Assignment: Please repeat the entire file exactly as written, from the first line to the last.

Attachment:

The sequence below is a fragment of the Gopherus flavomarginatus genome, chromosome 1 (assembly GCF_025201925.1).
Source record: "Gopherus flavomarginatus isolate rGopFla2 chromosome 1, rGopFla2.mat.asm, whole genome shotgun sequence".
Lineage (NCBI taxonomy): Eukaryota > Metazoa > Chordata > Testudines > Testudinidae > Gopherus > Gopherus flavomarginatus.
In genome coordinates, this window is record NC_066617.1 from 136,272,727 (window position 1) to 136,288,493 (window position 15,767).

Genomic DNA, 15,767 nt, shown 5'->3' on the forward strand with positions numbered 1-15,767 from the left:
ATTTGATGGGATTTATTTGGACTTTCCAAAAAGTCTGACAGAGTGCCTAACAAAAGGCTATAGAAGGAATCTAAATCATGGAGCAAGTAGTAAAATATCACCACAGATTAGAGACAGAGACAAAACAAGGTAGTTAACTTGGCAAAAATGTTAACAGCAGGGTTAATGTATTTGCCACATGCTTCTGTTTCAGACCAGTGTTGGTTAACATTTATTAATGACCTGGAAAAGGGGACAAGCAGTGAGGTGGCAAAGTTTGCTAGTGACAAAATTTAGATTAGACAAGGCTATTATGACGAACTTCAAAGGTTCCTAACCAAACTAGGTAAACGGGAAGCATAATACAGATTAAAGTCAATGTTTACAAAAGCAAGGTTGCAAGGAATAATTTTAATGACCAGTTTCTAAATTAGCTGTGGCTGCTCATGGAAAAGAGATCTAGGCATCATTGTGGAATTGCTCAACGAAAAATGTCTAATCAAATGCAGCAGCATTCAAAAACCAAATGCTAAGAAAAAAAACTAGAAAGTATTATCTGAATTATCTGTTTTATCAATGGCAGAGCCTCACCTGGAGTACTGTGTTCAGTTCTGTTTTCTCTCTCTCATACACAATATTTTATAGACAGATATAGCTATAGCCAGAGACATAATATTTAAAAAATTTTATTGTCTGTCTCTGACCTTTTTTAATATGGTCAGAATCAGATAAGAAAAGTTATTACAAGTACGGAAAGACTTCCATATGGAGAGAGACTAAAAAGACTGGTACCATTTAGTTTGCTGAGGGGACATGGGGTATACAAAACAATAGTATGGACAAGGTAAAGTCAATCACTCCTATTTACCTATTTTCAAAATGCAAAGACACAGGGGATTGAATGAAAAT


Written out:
The sequence below is a fragment of the Gopherus flavomarginatus genome, chromosome 1 (assembly GCF_025201925.1).
Source record: "Gopherus flavomarginatus isolate rGopFla2 chromosome 1, rGopFla2.mat.asm, whole genome shotgun sequence".
Lineage (NCBI taxonomy): Eukaryota > Metazoa > Chordata > Testudines > Testudinidae > Gopherus > Gopherus flavomarginatus.
In genome coordinates, this window is record NC_066617.1 from 136,272,727 (window position 1) to 136,288,493 (window position 15,767).

Genomic DNA, 15,767 nt, shown 5'->3' on the forward strand with positions numbered 1-15,767 from the left:
ATTTGATGGGATTTATTTGGACTTTCCAAAAAGTCTGACAGAGTGCCTAACAAAAGGCTATAGAAGGAATCTAAATCATGGAGCAAGTAGTAAAATATCACCACAGATTAGAGACAGAGACAAAACAAGGTAGTTAACTTGGCAAAAATGTTAACAGCAGGGTTAATGTATTTGCCACATGCTTCTGTTTCAGACCAGTGTTGGTTAACATTTATTAATGACCTGGAAAAGGGGACAAGCAGTGAGGTGGCAAAGTTTGCTAGTGACAAAATTTAGATTAGACAAGGCTATTATGACGAACTTCAAAGGTTCCTAACCAAACTAGGTAAACGGGAAGCATAATACAGATTAAAGTCAATGTTTACAAAAGCAAGGTTGCAAGGAATAATTTTAATGACCAGTTTCTAAATTAGCTGTGGCTGCTCATGGAAAAGAGATCTAGGCATCATTGTGGAATTGCTCAACGAAAAATGTCTAATCAAATGCAGCAGCATTCAAAAACCAAATGCTAAGAAAAAAAACTAGAAAGTATTATCTGAATTATCTGTTTTATCAATGGCAGAGCCTCACCTGGAGTACTGTGTTCAGTTCTGTTTTCTCTCTCTCATACACAATATTTTATAGACAGATATAGCTATAGCCAGAGACATAATATTTAAAAAATTTTATTGTCTGTCTCTGACCTTTTTTAATATGGTCAGAATCAGATAAGAAAAGTTATTACAAGTACGGAAAGACTTCCATATGGAGAGAGACTAAAAAGACTGGTACCATTTAGTTTGCTGAGGGGACATGGGGTATACAAAACAATAGTATGGACAAGGTAAAGTCAATCACTCCTATTTACCTATTTTCAAAATGCAAAGACACAGGGGATTGAATGAAAAT